ADVANCES IN EXPERIMENTAL SOCIAL PSYCHOLOGY
, 1992
"... ..."
Near Optimal Signal Recovery From Random Projections: Universal Encoding Strategies?
, 2004
"... Suppose we are given a vector f in RN. How many linear measurements do we need to make about f to be able to recover f to within precision ɛ in the Euclidean (ℓ2) metric? Or more exactly, suppose we are interested in a class F of such objects— discrete digital signals, images, etc; how many linear m ..."
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Cited by 1513 (20 self)
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Suppose we are given a vector f in RN. How many linear measurements do we need to make about f to be able to recover f to within precision ɛ in the Euclidean (ℓ2) metric? Or more exactly, suppose we are interested in a class F of such objects— discrete digital signals, images, etc; how many linear measurements do we need to recover objects from this class to within accuracy ɛ? This paper shows that if the objects of interest are sparse or compressible in the sense that the reordered entries of a signal f ∈ F decay like a powerlaw (or if the coefficient sequence of f in a fixed basis decays like a powerlaw), then it is possible to reconstruct f to within very high accuracy from a small number of random measurements. typical result is as follows: we rearrange the entries of f (or its coefficients in a fixed basis) in decreasing order of magnitude f  (1) ≥ f  (2) ≥... ≥ f  (N), and define the weakℓp ball as the class F of those elements whose entries obey the power decay law f  (n) ≤ C · n −1/p. We take measurements 〈f, Xk〉, k = 1,..., K, where the Xk are Ndimensional Gaussian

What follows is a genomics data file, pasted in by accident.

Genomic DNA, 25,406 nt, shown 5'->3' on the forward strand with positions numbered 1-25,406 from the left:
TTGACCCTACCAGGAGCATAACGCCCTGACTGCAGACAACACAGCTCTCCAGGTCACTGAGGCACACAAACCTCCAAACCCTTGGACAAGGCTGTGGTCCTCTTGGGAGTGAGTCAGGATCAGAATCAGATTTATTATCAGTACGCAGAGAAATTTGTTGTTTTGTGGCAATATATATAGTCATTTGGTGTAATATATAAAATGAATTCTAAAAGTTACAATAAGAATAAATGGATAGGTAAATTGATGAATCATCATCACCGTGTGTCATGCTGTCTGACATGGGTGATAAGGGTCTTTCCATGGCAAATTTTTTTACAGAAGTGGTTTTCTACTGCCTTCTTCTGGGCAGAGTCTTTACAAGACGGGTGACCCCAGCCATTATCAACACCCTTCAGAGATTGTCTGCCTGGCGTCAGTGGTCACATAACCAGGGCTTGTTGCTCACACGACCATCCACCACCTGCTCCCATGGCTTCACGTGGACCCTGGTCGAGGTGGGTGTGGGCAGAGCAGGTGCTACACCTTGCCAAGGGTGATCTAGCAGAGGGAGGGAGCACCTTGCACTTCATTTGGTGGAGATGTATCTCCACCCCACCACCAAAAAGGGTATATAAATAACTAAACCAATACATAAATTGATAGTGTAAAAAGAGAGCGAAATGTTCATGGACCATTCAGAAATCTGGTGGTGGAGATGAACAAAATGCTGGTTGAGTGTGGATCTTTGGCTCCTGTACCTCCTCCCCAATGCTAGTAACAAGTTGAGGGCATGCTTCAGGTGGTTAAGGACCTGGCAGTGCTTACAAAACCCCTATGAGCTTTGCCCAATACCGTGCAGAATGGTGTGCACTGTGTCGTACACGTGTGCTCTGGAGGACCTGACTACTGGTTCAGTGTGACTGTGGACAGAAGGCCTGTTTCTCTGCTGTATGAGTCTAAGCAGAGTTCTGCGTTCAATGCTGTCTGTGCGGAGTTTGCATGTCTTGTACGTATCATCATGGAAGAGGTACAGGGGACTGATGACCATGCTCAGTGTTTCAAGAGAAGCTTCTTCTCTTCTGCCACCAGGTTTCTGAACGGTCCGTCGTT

SelfSimilarity Through HighVariability: Statistical Analysis of Ethernet LAN Traffic at the Source Level
 IEEE/ACM TRANSACTIONS ON NETWORKING
, 1997
"... A number of recent empirical studies of traffic measurements from a variety of working packet networks have convincingly demonstrated that actual network traffic is selfsimilar or longrange dependent in nature (i.e., bursty over a wide range of time scales)  in sharp contrast to commonly made tr ..."
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Cited by 740 (24 self)
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traffic modeling assumptions. In this paper, we provide a plausible physical explanation for the occurrence of selfsimilarity in LAN traffic. Our explanation is based on new convergence results for processes that exhibit high variability (i.e., infinite variance) and is supported by detailed statistical
The unity and diversity of executive functions and their contributions to complex “Frontal Lobe” tasks: a latent variable analysis
 Cognit Psychol
, 2000
"... This individual differences study examined the separability of three often postulated executive functions—mental set shifting (‘‘Shifting’’), information updating and monitoring (‘‘Updating’’), and inhibition of prepotent responses (‘‘Inhibition’’)—and their roles in complex ‘‘frontal lobe’ ’ or ‘ ..."
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Cited by 626 (9 self)
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This individual differences study examined the separability of three often postulated executive functions—mental set shifting (‘‘Shifting’’), information updating and monitoring (‘‘Updating’’), and inhibition of prepotent responses (‘‘Inhibition’’)—and their roles in complex ‘‘frontal lobe’ ’ or ‘‘executive’ ’ tasks. One hundred thirtyseven college students performed a set of relatively simple experimental tasks that are considered to predominantly tap each target executive function as well as a set of frequently used executive tasks: the Wisconsin Card Sorting Test (WCST), Tower of Hanoi (TOH), random number generation (RNG), operation span, and dual tasking. Confirmatory factor analysis indicated that the three target executive functions are moderately correlated with one another, but are clearly separable. Moreover, structural equation modeling suggested that the three functions
Results 1  10